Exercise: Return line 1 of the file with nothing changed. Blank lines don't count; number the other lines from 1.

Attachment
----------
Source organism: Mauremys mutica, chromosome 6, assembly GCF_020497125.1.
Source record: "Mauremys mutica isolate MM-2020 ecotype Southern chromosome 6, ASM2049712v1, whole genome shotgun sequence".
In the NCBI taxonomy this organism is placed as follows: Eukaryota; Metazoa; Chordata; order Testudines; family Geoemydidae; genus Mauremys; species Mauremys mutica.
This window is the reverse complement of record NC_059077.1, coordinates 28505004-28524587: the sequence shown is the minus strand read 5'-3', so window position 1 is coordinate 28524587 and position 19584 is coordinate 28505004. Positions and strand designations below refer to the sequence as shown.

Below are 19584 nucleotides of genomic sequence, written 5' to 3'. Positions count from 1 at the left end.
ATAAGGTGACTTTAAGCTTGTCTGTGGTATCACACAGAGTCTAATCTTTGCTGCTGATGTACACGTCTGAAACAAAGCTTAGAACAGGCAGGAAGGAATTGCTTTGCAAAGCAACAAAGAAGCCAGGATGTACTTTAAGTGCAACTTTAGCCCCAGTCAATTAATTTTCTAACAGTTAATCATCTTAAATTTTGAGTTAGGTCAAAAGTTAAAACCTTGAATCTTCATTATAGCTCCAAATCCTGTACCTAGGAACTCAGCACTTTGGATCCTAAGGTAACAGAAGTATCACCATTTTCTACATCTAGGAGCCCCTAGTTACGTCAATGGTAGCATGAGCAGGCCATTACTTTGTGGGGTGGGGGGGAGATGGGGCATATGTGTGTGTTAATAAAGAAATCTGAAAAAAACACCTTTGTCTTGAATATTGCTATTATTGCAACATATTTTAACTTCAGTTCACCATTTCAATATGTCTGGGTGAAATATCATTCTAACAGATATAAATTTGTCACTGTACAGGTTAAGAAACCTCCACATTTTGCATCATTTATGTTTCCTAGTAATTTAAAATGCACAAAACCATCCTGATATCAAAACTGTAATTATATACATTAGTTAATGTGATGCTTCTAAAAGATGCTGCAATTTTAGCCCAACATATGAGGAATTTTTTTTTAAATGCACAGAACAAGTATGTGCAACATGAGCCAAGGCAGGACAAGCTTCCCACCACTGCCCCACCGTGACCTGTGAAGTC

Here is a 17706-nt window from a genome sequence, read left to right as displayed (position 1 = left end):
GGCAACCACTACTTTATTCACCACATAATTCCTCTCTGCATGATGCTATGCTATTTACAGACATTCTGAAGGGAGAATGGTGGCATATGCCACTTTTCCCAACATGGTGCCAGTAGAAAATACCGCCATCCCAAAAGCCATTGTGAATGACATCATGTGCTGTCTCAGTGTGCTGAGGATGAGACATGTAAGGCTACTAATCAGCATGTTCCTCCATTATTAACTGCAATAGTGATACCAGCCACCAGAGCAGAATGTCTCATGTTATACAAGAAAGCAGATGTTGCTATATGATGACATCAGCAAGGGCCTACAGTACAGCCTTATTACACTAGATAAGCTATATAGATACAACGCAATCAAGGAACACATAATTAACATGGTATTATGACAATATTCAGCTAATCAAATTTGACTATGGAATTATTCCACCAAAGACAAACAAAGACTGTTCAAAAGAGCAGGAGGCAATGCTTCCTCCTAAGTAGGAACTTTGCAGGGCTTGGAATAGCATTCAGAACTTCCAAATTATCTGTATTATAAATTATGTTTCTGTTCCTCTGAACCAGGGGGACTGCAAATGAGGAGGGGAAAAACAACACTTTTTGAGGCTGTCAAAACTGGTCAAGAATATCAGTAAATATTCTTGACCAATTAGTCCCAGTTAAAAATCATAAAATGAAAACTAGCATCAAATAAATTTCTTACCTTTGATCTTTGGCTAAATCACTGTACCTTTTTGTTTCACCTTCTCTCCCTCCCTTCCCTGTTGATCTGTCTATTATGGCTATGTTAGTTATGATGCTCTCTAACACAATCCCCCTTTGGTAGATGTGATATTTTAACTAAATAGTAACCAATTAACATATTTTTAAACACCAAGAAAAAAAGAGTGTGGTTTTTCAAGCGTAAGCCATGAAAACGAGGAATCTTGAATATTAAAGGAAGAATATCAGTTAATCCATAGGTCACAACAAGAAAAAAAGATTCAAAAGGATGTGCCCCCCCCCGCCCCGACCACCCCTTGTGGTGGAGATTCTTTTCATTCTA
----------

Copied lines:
Source organism: Mauremys mutica, chromosome 6, assembly GCF_020497125.1.